I laughed. “Would you rather BUY me this book? I only have about ten more pages to scan. Can you wait?”

“Yes.” He said, kissing my cheek.

He stood behind me while I turned pages, reading as fast as I could.

Oh. This was worth all the wasted scanning time I’d put in. The last book insisted that when you’re ready for some interesting party conversation, you should turn to the person next to you and say, “Tell me something dangerous.” EXCELLENT. Great idea. I’d never thought of that. I could even add sparkle to grocery store lines with that bit.

I turned the page, “Another way to catch the attention of someone you don’t know would be to say, ‘Do you think I’m hotter than the hostess?”

Excellent. I decided to try these lines on Cool-guy. After all. The poor man had waited for over an hour while I wandered through the mingling books.

Without turning around, I leaned in to him, and gazed up at his chin. “Tell me something dangerous.” I said in a low, seductive voice. Yes. That sounded good. I took a step forward, ran my hands down my body and spun around as I said in my sexiest voice, “Do you think I’m hotter than the hostess?”

“Uh huh.” Stranger said. He cleared his throat.

My mouth fell open. That was not Cool-guy’s voice. That was not his body. That was not his beard. That was not his face. Oh. God. Where was my boyfriend? He was standing right behind me.

Stranger was surprised by my behavior. He cleared his throat again. “You’re REALLY hot.” He stammered.

Oh. God. The books. I had scanned all these books, and not one had a suggestion for escaping humiliating situations. “Oh. Um. Yeah. No. I mean. Thanks.” I forced a smile, and mechanically handed him the book, a reflex from my assistant-manager-of-a-bookstore days. “You should read this. You’ll really like this.”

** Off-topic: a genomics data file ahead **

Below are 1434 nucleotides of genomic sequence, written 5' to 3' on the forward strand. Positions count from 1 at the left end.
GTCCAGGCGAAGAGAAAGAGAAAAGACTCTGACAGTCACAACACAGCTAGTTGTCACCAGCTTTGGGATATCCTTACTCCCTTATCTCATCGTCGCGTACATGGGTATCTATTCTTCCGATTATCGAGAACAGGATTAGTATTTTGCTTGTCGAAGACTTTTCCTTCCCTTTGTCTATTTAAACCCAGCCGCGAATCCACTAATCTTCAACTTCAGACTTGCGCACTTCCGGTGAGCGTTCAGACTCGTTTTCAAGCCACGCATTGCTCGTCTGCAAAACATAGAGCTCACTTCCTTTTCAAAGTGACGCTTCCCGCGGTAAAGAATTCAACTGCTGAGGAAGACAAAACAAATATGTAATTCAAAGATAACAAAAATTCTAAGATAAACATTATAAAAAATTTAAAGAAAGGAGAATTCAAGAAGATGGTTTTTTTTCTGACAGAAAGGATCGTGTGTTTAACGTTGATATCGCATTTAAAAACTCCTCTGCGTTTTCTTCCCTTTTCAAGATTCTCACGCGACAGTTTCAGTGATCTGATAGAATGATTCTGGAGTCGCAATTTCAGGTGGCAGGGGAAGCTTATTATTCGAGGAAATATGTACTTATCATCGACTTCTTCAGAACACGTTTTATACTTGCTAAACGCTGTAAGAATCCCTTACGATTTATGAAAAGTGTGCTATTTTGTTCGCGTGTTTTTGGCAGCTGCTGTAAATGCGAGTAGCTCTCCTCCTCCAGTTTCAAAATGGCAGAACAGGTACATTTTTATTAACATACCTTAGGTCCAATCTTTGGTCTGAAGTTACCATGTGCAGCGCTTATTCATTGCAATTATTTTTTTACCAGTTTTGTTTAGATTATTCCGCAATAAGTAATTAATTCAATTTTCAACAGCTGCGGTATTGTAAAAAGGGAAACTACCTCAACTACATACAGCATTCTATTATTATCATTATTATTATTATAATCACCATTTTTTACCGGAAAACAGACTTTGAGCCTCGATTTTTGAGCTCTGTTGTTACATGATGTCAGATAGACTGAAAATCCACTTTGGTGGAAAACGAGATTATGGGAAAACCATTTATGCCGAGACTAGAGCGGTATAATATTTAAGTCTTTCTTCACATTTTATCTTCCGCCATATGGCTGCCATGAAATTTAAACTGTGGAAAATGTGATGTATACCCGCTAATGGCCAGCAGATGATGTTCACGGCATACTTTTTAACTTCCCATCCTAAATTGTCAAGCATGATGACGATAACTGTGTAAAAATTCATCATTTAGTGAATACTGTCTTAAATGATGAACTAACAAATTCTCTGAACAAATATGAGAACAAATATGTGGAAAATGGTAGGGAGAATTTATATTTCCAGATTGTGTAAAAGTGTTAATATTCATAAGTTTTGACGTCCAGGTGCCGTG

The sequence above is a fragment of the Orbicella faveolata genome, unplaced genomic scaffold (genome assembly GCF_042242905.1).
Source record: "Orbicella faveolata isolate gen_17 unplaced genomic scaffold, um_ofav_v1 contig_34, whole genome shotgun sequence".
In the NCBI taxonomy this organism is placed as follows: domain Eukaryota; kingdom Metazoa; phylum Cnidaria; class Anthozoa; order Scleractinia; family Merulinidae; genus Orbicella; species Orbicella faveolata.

I turned and stepped away, quickly.

“Yeah. Thanks?” He mumbled after me.

I found Cool-guy in the magazine section; at least I thought it was him. Closely shaven beard. Blue shirt. It looked like him. I waited.

He looked up. “Hi honey.”

“I’ve overused my allotted book store time.” I said, pulling him by the sleeve.

“Oh. Now you’re ready to go?” He asked, dropping the magazine. “What’s the rush?”

“I was overly friendly with a man who wasn’t you.” I said, quietly.

“OHMYGOD. Where is he?”

“Can we go? Please? Now. Can we go?”

“Did you kiss him?”

“No.” I said a little too quickly. My God. I might have kissed him.

He laughed hysterically. “What did you do?”

“It’s not what I did. It’s more like what I said.” I looked over my shoulder. Was he following me?

“What did you say?” He laughed.

I bit my lip to try to turn down my blooming blush. It didn’t work. “Well. It’s not what I said. The problem was more in the way I said it.”

Cool-guy took my hand and gently pulled me back into the bookstore.

I resisted with all my strength. “Where are we going?”

“I want to meet my double.” Cool-guy laughed. “I want to see his face when he sees you again.”

I tugged and pulled, trying to get free. “I don’t remember what he looks like.”

Cool-guy was scanning the aisles. “I’m guessing he has a closely shaven beard. Right?”

“No. He’s short and fat. A midget I think. Oh. Look. No midgets here. Let’s go.”

He released my hand. “Honey. I’ve decided to extend your allotted bookstore time. I realize now I’ve been cutting you off and not letting you be the real you.”

“No. Thanks.” I said. “Time to feed the boyfriend?” Food always changes the subject. Surely this would grant us a fast exit out of there.

He handed me a book on bird watching. “Watching you mangling your mingling skills is all the food I need.” He laughed, clapping his hands. He leaned against a stack of books. “Please. Continue.”